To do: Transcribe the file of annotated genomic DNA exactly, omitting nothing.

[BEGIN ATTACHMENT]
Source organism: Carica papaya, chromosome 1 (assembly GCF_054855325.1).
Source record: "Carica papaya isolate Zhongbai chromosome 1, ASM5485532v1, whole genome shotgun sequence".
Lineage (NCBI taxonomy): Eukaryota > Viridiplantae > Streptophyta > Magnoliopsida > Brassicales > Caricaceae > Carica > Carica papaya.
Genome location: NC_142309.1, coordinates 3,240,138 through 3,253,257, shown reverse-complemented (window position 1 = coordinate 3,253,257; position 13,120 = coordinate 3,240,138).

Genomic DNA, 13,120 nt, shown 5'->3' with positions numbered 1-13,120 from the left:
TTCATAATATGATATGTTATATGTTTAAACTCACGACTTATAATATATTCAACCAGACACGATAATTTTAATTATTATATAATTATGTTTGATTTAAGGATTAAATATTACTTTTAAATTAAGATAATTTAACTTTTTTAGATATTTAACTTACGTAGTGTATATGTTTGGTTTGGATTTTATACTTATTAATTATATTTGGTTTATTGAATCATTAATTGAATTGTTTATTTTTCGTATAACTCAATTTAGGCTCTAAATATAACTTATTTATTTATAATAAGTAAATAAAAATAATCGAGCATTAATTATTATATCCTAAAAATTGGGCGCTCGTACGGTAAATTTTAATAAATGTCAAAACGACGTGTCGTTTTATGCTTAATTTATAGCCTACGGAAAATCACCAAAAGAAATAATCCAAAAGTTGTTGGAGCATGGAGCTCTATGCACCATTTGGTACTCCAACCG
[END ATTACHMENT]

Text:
Source organism: Carica papaya, chromosome 1 (assembly GCF_054855325.1).
Source record: "Carica papaya isolate Zhongbai chromosome 1, ASM5485532v1, whole genome shotgun sequence".
Lineage (NCBI taxonomy): Eukaryota > Viridiplantae > Streptophyta > Magnoliopsida > Brassicales > Caricaceae > Carica > Carica papaya.
Genome location: NC_142309.1, coordinates 3,240,138 through 3,253,257, shown reverse-complemented (window position 1 = coordinate 3,253,257; position 13,120 = coordinate 3,240,138).

Genomic DNA, 13,120 nt, shown 5'->3' with positions numbered 1-13,120 from the left:
TTCATAATATGATATGTTATATGTTTAAACTCACGACTTATAATATATTCAACCAGACACGATAATTTTAATTATTATATAATTATGTTTGATTTAAGGATTAAATATTACTTTTAAATTAAGATAATTTAACTTTTTTAGATATTTAACTTACGTAGTGTATATGTTTGGTTTGGATTTTATACTTATTAATTATATTTGGTTTATTGAATCATTAATTGAATTGTTTATTTTTCGTATAACTCAATTTAGGCTCTAAATATAACTTATTTATTTATAATAAGTAAATAAAAATAATCGAGCATTAATTATTATATCCTAAAAATTGGGCGCTCGTACGGTAAATTTTAATAAATGTCAAAACGACGTGTCGTTTTATGCTTAATTTATAGCCTACGGAAAATCACCAAAAGAAATAATCCAAAAGTTGTTGGAGCATGGAGCTCTATGCACCATTTGGTACTCCAACCG